Treating the HIV-positive member of a serodiscordant couple with antiretrovirals (ARVs) in order to prevent transmission of the virus, also known as treatment as prevention, or TasP, is cost-effective in resource-limited settings. Publishing their findings in The New England Journal of Medicine, researchers conducted a computer simulation based on data from the HIV Prevention Trials Network 052 study, projecting the cost-effectiveness of early versus delayed treatment with ARVs among those in serodiscordant relationships living in South Africa or India.

The researchers found that in South Africa early treatment prevented opportunistic diseases, saved money and increased overall life years, when compared with delayed treatment; across an entire life span it was very cost-effective. Early treatment in India was cost-effective over a five-year period, and over a lifetime it was also very cost-effective.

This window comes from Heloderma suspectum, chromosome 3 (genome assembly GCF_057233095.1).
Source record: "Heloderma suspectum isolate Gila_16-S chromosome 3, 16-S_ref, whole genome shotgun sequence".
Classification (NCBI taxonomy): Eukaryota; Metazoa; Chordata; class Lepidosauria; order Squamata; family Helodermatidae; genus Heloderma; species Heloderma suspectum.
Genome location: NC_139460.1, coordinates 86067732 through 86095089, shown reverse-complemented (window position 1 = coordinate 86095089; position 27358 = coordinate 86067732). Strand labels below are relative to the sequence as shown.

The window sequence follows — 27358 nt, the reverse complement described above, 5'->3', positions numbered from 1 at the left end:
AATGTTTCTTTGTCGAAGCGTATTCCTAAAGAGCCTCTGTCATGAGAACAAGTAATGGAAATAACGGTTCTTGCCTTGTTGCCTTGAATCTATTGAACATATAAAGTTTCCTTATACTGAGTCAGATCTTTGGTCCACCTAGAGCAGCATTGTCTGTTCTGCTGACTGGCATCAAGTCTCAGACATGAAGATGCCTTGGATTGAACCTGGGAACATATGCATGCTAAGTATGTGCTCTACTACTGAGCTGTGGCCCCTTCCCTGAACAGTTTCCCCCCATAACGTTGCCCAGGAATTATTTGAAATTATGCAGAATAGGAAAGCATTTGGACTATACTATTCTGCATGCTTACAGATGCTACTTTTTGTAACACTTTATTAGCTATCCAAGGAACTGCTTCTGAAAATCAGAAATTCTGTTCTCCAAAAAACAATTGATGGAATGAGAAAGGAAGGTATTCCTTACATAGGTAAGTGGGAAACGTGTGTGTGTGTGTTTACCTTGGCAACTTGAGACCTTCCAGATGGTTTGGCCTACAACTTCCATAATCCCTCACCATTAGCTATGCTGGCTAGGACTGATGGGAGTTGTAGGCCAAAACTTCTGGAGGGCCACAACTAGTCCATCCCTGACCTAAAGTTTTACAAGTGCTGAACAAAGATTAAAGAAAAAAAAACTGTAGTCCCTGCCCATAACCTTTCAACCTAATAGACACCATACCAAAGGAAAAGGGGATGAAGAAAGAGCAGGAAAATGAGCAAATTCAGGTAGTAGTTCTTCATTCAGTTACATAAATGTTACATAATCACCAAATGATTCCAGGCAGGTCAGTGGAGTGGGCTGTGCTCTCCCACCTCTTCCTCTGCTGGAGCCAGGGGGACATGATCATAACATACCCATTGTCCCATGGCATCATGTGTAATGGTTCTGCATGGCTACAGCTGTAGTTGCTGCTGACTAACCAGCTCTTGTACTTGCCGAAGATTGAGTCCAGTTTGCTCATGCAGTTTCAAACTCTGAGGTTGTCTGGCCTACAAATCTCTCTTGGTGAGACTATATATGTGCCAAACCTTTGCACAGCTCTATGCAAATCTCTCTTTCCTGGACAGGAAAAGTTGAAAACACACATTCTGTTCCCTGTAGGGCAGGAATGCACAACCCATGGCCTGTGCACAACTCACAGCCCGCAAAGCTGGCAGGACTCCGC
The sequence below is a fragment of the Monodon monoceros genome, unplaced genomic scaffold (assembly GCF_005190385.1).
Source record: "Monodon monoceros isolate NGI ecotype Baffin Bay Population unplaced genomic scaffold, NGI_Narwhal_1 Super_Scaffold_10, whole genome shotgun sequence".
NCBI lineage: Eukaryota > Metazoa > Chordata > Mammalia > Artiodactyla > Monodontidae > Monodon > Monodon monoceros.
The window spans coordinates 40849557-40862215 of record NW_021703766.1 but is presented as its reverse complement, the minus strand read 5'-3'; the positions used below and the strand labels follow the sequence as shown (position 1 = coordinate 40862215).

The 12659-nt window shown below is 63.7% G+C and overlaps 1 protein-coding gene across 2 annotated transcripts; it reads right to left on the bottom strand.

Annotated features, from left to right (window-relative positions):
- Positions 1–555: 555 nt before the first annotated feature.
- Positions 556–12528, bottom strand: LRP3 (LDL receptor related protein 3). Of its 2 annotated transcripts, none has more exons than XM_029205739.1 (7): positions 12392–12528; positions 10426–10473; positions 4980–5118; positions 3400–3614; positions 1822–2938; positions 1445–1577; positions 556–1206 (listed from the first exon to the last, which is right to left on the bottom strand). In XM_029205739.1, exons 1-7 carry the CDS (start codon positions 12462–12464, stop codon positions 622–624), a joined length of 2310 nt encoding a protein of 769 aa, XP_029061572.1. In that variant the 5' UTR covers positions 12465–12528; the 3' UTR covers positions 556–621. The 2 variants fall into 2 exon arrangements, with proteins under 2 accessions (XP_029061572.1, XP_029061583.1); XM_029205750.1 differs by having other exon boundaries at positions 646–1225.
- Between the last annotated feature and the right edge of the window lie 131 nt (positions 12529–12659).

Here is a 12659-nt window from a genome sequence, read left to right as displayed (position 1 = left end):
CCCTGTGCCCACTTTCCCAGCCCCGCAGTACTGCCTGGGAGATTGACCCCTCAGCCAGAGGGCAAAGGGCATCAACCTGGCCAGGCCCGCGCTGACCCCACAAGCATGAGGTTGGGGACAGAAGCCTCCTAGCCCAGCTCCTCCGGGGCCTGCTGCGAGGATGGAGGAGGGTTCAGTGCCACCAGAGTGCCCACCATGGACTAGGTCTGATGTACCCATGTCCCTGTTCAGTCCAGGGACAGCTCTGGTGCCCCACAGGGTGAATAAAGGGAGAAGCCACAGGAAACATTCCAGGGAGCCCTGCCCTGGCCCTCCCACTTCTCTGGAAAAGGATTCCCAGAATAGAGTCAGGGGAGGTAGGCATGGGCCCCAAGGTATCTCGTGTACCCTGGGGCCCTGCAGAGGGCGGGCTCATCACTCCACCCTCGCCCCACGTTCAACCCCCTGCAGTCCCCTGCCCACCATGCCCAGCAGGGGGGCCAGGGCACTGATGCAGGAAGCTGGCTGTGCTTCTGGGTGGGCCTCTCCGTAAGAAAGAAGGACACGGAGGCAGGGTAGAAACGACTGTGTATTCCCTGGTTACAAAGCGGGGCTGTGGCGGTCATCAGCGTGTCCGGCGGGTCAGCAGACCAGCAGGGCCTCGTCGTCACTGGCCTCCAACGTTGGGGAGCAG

Early treatment prevented HIV transmission in the short term, although this effect was lessened by the fact that the drugs extended people's lives (thus increasing the amount of time during which they might pass on the virus, notwithsanding the fact that maintaining an undetectable viral load vastly reduces this risk).

The study's authors concluded, “With individual, public health, and economic benefits, there is a compelling case for early [treatment] for serodiscordant couples in resource-limited settings.”

To read the study abstract, click here.